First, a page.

D.R. PATTERSON, of the firm of Meeker & Patterson, attorneys-at-law and real estate and insurance
agents of Sullivan, was born in Moultrie County, December 18, 1849. The family has been prominently
connected with this county for many years. The grandfather of our subject, Levi Patterson, was born
in Shelby County, Tenn., of American parentage and was one of a large family which was well represented
in the War of 1812. One of the brothers was wounded while fighting under Jackson at the battle of New
Orleans. Levi Patterson was a young man when he removed to Illinois, locating in Union County, where
he grew to manhood on a farm. He married Mrs. Jane Penrod, nee Beggs, a native of Tennessee,
who had lost her first husband in this State.
After his marriage Levi Patterson settled on a new farm in Union County which he cultivated and
improved and which is yet known as the old Patterson homestead. In 1836 he came with his family to
Moultrie County, locating in Sullivan Township where he entered Government land and upon the farm
which he there developed made his home until his death on the 10th of June, 1849. His first wife
died soon after they came to this county and he married a lady of Irish birth, Miss Anna Patterson.
After his death she became the wife o a Mr. Simmons and was called to her final rest in 1875 at the
age of fifty years. Levi Patterson was a Methodist in early life but later joined the Christian Church
and was one of its original founders in this county. Honest and upright, he had the respect and
confidence of all who knew him and well deserves mention among the pioneers of this locality.
Jonathan Patterson or "Donty" Patterson, as he was commonly known, was the father of our subject. When
a youth of fourteen years he accompanied his parents to Moultrie County, and in Sullivan Township spent
his boyhood days. His School privileges were limited and he bore the usual experience of pioneer life.
Having attained to mature years he determined to make a home for himself and on horseback returned to
Union County, Ill., where he married Pearlina Carriker. With his bride he returned, traveling a distance
of two hundred miles on horseback and in true frontier style they began their domestic life but by energy,
perseverance and good business ability he became one of the wealthiest men in the county.
Public spirited and progressive, Mr. Patterson was a valued citizen and did much in the best interests
of the community. He built one of the finest homes in the county, erected a large mill in Sullivan,
sunk a coal shaft at that place and afterward became a director in a proposed railroad which, however,
was never built. He also aided in sinking an artesian well on the square and in those two enterprises
lost $20,000. Any industry calculated to benefit the community received his support. He loved to aid
in every good work of improvement and did what he could toward the promotion of every reform. The
cause of temperance found in him a warm friend and his labors to suppress the saloons were untiring.
He canvassed Central Illinois, making speeches in favor of prohibition and cast his last vote for
the Prohibition party. He had previously voted with the Democracy. Some years before his death he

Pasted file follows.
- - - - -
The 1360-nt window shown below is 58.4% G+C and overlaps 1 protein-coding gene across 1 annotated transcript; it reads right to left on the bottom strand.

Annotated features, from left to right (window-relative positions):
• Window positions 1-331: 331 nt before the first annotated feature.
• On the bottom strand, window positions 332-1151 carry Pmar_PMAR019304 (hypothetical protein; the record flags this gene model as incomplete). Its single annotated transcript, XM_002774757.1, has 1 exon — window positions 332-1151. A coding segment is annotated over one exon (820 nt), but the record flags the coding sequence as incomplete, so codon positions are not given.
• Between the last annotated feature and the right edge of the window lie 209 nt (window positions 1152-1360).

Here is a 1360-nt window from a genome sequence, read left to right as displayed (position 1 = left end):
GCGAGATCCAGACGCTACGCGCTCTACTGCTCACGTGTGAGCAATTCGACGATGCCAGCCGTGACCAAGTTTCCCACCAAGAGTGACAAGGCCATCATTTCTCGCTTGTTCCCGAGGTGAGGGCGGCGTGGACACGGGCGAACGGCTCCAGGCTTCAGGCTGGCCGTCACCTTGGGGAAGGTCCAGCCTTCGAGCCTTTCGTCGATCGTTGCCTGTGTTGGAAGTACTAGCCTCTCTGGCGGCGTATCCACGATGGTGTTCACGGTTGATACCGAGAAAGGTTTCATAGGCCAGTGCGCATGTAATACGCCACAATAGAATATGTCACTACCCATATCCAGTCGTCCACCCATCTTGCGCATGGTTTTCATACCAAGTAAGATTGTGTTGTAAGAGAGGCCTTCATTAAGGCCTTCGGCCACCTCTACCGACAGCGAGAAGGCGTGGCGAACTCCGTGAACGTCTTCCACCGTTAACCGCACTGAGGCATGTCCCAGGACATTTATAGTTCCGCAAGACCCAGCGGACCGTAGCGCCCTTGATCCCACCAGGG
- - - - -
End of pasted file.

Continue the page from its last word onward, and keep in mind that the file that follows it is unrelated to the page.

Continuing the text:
became an invalid but as far as possible he continued his works for the best interests of the community.
For some years he was Deacon in the Christian Church and died in that faith September 13, 1878.
As before stated Mr. (Jonathan) Patterson wedded Miss Carriker, who was born in Union County, Ill.,
January 12, 1824, and there resided until her marriage. She still lives on a farm near Sullivan and
is well preserved for a lady of her years. She, too, is a member of the Christian Church and has many
warm friends in this locality.
D.R. Patterson was educated in the public schools and for some years engaged in farming. On the 1st
of January, 1880, he began reading Blackstone in Judge Meeker's office, where he is now a partner,
and after a year was elected Police Magistrate, which office he yet fills. In the meantime he practiced
law in a small way until November, 1890, when he was admitted to the bar, since which time he has
devoted his entire energies to the profession. The firs was established in January, 1891, and ranks
high at the county bar. Combined with the experience of the older member is the energy and activity
of the younger one which insures their success.
Mr. (D.R.) Patterson wedded Miss Ruth Leatherman, who was born in Lawrence County, Ind., in 1843,
and when seven years old was brought by her father, Peter Leatherman, to Douglas County, Ill. Her
mother had died in Indiana. After following farming for a number of years her father removed to
Kansas in February, 1878, and a year later was called to his final rest. Mrs. Patterson became a
successful teacher, having passed three years as a teacher in Sullivan Academy, and at one time
numbered among her pupils the gentleman to whom she has since given her hand in marriage. Their
children are: Oscar L., who was graduated from the Sullivan schools at the age of sixteen years;
Harvey and Ernest at home, and Nathan D., now deceased. Mr. and Mrs. Patterson and their children
are members of the Christian Church and the family are prominent in public and social affairs.
Portrait and Biographical Record of Shelby and Moultrie Counties, 1891 - p. 229/230
Transcription copyright 2003/2007, Moultrie County ILGenWeb/USGenWeb